McPherson’s Abraham Lincoln


Here’s another variant on an earlier post, included partly because it will appear in this coming Friday’s Haysville Sun Times and partly because it includes details about our Lincoln Mosaic unveiling on February 12th and the two book discussions we have scheduled for February 16th and 21st.

Ten Score Years
A Review of James M. McPherson’s Abraham Lincoln
Haysville Sun Times Friday February 6th
By Ken Bell

In just six more days, all across America there will be celebrations in honor of the 200th anniversary of Abraham Lincoln’s birth. With the approach of these bicentennial celebrations, the outpouring of new books about America’s 16th president has reached a crescendo. Literally dozens of titles have appeared in the last two or three years, with many more to come. There are almost too many good new Lincoln books for any individual person to read in several years, much less during the next few weeks. That’s why James M. McPherson’s wonderful brief biography of Abraham Lincoln is such an important book.

It is so important that the Haysville Community Library will be sponsoring a special book discussion expressly concerned with this book at 7:00 pm on President’s Day, Monday, February 16th. It’s one of three special events scheduled at your library for the Lincoln Bicentennial.

The McPherson biography of Lincoln is a very slender, compact volume, just 65 pages of text, with a few pages of notes and bibliography. Yet David Herbert Donald, the Pulitzer Prize-winning author of Lincoln (1995) describes it as “a gem . . . the very best brief biography of our sixteenth president ever written.” It is a judgment with which I heartily concur.

Written crisply and lucidly, the text flows easily and relates all the most crucial aspects and events of Lincoln’s life and ideas in a form which can be read, if desired, at a single sitting, or savored in tiny morsels. In so brief a compass it cannot, of course, explore all the nuances and details of a complex man acting amid the stresses and strains of complicated times. But that is the task of the many excellent extensive biographies, including Michael Burlingame’s three volume behemoth due to be released later this month, or books focused on more restricted facets of Lincoln’s life, such as McPherson’s own superb Tried by War or Doris Kearns Goodwin’s exquisite Pulitzer Prize-winning Team of Rivals.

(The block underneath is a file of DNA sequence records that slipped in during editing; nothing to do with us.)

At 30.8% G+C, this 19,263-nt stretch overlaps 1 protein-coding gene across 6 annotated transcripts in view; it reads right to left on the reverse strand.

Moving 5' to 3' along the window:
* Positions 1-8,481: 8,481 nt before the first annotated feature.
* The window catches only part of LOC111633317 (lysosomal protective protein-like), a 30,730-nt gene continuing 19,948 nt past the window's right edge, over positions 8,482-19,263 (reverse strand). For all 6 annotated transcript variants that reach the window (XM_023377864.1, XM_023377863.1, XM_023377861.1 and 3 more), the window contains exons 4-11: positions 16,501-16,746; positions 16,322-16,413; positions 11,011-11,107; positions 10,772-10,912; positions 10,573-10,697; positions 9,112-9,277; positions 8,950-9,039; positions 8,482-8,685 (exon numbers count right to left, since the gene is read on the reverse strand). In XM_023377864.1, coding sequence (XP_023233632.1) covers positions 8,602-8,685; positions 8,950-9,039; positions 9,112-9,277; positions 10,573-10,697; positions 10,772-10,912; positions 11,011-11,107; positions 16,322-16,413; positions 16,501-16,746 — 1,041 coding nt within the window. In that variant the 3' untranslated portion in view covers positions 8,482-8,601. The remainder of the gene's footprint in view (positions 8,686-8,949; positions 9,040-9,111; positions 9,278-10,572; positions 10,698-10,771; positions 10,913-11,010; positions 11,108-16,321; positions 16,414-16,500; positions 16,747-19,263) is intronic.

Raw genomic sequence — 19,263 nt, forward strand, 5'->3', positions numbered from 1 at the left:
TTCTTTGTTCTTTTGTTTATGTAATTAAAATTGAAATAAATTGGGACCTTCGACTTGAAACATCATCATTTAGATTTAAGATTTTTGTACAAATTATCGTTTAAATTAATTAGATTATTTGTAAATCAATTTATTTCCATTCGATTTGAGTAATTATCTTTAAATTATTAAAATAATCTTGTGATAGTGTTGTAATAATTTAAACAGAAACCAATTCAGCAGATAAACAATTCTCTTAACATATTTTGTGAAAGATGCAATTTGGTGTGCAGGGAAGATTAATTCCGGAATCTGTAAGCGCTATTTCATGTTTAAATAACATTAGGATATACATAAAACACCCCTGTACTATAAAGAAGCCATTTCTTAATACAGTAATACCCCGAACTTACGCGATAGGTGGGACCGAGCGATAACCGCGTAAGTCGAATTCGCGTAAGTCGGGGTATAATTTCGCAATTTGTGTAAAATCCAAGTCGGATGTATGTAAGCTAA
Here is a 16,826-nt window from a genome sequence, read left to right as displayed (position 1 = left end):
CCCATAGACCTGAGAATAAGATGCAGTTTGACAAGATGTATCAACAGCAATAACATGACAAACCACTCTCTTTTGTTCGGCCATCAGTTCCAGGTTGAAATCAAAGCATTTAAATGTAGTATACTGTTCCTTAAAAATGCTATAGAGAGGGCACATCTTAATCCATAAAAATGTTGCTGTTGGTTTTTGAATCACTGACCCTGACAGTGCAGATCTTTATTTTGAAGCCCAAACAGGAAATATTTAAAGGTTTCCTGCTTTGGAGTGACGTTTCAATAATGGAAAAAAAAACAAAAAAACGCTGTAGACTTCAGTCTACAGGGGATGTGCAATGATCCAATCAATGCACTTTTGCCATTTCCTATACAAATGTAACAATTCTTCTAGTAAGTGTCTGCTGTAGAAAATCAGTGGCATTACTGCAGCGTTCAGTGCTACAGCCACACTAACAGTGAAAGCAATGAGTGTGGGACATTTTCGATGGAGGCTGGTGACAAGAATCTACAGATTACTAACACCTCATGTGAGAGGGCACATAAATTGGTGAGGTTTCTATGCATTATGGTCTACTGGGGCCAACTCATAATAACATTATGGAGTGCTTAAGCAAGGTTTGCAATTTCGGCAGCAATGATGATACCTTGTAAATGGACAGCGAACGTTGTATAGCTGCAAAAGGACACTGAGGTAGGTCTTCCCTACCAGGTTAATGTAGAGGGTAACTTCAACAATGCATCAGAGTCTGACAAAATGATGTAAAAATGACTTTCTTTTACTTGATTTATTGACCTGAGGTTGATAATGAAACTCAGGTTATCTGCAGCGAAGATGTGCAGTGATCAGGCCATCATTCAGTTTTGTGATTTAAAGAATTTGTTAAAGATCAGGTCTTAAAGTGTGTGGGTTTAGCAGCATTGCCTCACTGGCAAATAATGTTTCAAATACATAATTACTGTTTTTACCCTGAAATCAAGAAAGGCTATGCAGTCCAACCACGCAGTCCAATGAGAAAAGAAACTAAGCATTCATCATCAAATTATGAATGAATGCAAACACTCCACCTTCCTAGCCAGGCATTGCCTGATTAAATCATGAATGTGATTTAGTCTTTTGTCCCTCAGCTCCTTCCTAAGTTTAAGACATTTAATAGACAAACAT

As McPherson expresses it himself in the preface to his book, “during this bicentennial commemoration of his birth, a large number of excellent biographies and other books about Lincoln have appeared and continue to appear. Most of these are substantial works; one definitive multivolume biography runs well over half a million words. Amid this cascade of information, I believe there is room for a brief biography that captures the essential events and meaning of Lincoln’s life without oversimplification or overgeneralization. This is what I have tried to do in the following pages.” He has succeeded admirably.

Moreover, the book is crowned by an abbreviated but very astute five-page bibliography that serves as an excellent guide to further explorations. If you wish to begin exploring the life and times of our greatest president, this is an excellent place to begin. If , on the other hand, you have almost no time to devote to such an endeavor, this compact jewel is beyond doubt the one book for you.

In fact, we’re so convinced that this little book is the perfect way to meet so many different needs and priorities, we’ve decided to offer the first twenty attendees to our Monday night book discussion a free copy of their own.

If you can’t attend that evening session, you should also know that we have another Lincoln book discussion set for Saturday, February 21st at 2 pm, when Clark Killion will return to the library for a spirited review of Lincoln’s ethics, reviewing and discussing two great books by William Lee Miller, Lincoln’s Virtues and President Lincoln: The Duty of a Statesman.

Finally, on Lincoln’s birthday itself (Thursday February 12th) and as a prelude to our book discussions, the Haysville Community Library will be unveiling our own Haysville version of a Lincoln Bicentennial Mosaic Sculpture. If you have no time for anything else, drop by the library for a quick view.

Published in: on February 3, 2009 at 2:45 pm  Comments (1)  

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  1. […] sources, McGovern’s biography is not so stunningly incisive as James McPherson’s very brief Abraham Lincoln, nor so voluminous as many of the new biographies appearing in this bicentennial year of […]

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